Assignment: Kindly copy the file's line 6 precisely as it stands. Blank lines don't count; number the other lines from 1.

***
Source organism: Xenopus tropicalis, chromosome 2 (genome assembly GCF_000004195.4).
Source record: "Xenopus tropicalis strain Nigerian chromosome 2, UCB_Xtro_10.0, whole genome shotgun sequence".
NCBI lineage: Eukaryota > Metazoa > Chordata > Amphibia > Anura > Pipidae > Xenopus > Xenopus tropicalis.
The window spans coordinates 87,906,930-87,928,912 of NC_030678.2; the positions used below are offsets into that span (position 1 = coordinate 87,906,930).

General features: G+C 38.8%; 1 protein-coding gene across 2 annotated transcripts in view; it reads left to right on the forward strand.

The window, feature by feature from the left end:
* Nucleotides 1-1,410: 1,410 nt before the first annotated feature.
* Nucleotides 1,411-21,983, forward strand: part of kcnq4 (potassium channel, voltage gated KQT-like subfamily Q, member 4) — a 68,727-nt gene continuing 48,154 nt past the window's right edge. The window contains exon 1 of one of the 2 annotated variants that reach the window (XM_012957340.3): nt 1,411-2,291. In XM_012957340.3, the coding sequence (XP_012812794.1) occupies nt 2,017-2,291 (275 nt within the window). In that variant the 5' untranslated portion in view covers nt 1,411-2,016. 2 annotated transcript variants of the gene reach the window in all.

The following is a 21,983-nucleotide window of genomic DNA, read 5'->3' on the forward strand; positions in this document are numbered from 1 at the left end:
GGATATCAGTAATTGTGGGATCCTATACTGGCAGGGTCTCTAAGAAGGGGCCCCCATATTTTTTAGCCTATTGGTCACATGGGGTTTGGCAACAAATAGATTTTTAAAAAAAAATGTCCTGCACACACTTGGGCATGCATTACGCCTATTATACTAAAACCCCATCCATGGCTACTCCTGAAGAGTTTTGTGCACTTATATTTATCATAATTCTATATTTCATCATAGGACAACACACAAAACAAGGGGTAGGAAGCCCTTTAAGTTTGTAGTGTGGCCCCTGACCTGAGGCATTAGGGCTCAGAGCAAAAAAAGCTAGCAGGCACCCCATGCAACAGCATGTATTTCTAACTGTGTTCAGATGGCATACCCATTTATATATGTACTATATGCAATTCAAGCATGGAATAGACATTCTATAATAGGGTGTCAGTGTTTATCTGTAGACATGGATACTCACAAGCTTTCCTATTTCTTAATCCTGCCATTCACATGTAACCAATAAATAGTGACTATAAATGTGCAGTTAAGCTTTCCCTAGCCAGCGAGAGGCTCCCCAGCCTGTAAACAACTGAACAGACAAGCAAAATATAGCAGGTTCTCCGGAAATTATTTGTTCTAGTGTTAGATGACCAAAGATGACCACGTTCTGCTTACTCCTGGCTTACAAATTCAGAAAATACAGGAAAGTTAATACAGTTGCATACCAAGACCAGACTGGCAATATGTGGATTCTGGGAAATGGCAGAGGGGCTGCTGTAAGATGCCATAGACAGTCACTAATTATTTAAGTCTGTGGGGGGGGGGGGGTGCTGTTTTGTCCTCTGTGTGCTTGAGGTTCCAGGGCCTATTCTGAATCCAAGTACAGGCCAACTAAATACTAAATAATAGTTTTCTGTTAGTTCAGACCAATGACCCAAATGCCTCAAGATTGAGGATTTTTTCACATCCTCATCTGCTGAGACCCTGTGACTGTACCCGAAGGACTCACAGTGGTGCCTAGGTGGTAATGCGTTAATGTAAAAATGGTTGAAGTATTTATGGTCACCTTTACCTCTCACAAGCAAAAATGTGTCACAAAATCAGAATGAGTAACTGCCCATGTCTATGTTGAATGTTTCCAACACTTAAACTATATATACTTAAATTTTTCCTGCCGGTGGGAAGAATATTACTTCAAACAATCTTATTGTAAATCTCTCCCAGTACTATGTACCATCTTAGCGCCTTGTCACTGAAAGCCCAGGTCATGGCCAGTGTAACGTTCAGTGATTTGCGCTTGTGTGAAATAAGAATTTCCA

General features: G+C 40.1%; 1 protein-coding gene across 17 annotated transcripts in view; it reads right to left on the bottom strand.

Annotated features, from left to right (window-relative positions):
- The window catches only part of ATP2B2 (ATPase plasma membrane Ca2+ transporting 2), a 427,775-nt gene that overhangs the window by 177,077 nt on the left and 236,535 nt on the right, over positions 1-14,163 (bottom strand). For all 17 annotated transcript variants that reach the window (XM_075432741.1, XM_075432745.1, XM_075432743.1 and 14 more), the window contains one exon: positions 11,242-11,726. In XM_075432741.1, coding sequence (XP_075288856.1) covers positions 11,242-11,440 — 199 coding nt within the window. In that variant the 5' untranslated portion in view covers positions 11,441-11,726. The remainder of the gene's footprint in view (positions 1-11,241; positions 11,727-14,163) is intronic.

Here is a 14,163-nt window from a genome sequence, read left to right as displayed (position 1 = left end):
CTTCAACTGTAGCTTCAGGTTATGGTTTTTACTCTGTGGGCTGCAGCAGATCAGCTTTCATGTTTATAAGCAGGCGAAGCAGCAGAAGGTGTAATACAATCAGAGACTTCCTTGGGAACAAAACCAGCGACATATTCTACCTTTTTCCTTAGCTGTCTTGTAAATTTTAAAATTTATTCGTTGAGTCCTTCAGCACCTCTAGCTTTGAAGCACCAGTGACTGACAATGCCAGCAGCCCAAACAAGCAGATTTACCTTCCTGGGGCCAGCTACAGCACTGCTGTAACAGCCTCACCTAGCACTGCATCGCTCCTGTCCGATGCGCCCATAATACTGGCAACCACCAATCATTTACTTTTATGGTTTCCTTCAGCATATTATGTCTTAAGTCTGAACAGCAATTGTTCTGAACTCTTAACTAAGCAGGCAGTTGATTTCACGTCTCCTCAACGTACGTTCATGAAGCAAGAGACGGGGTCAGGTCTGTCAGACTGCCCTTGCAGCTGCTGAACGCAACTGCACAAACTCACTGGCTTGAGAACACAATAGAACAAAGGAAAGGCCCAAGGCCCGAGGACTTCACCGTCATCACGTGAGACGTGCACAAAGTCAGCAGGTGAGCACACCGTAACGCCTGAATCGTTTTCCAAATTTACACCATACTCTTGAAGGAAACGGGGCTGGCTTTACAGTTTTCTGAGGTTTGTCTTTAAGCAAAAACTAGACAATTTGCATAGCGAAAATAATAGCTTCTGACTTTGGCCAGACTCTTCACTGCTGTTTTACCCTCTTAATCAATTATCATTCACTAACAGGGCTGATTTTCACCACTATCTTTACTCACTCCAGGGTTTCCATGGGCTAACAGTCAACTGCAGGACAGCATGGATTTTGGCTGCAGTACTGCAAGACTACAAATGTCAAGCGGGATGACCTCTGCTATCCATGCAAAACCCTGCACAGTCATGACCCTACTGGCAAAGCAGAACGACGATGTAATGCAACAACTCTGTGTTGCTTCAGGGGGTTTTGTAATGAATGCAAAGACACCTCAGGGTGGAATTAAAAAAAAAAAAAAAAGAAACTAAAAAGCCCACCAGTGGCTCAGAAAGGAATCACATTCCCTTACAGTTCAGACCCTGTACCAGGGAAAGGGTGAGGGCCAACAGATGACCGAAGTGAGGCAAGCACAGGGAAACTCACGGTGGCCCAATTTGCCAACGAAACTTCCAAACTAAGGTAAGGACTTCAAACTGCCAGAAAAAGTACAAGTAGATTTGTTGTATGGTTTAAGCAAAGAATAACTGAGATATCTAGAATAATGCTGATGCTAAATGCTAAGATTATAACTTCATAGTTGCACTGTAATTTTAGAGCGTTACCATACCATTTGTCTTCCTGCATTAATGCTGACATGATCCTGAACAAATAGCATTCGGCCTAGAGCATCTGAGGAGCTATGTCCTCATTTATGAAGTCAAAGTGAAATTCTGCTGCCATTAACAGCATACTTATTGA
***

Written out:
The window, feature by feature from the left end: